15,510 Cases of Influenza A(H1N1) Infection, Including 99 Deaths World-Wide

Swine flu cases continue to rise and while many people may not see what the difference is between this and the regular flu, the LA Times points out the flu pandemics have a history of foreshocks.

Scientists think the spring swine flu epidemic may be a “herald wave” of what’s to come. In 1918, a milder wave of flu cases occurred in late winter and early spring, before the deadly pandemic surge in the fall of that year. In 1957, Asian flu was causing unremarkable illness in China, before landing on American soil for the summer outbreaks and a severe winter season.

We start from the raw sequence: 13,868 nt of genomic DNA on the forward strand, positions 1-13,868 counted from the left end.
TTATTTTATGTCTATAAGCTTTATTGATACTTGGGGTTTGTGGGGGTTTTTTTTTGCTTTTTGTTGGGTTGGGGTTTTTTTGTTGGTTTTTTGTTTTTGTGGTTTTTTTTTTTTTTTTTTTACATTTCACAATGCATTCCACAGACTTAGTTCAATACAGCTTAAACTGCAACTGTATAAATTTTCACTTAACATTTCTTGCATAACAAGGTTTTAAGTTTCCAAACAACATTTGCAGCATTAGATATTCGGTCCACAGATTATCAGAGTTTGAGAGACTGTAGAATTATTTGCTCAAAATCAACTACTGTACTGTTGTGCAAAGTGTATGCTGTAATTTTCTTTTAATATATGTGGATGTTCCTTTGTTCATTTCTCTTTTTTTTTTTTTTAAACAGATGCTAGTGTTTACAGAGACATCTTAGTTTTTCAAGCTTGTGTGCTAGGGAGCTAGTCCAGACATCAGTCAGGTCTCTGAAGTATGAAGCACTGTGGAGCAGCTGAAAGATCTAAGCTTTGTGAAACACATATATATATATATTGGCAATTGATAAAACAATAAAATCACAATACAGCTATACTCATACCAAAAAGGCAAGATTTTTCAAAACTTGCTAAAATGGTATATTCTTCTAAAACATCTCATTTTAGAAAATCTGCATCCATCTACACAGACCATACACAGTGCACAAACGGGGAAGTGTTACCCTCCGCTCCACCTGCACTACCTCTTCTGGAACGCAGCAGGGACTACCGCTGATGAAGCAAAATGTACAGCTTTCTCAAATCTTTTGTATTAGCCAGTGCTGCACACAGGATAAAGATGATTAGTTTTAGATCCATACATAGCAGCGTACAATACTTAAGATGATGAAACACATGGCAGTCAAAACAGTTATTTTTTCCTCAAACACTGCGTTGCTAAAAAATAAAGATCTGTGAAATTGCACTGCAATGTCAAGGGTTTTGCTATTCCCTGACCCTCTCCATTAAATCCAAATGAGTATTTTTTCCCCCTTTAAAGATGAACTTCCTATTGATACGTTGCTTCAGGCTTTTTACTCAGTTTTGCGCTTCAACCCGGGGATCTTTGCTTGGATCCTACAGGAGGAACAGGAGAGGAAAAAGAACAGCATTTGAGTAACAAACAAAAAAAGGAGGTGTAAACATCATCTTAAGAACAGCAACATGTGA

Another common feature of past flu pandemics is the age groups of the victims. The CDC says that seasonal flu contributes to some 36,000 deaths in the U.S. each year and 90% of those are senior citizens 65 or older. History has shown flu pandemics killing higher proportions of younger adults.

In the end, only time will tell, and hopefully it will tell us soon with winter moving into the Southern part of the world.

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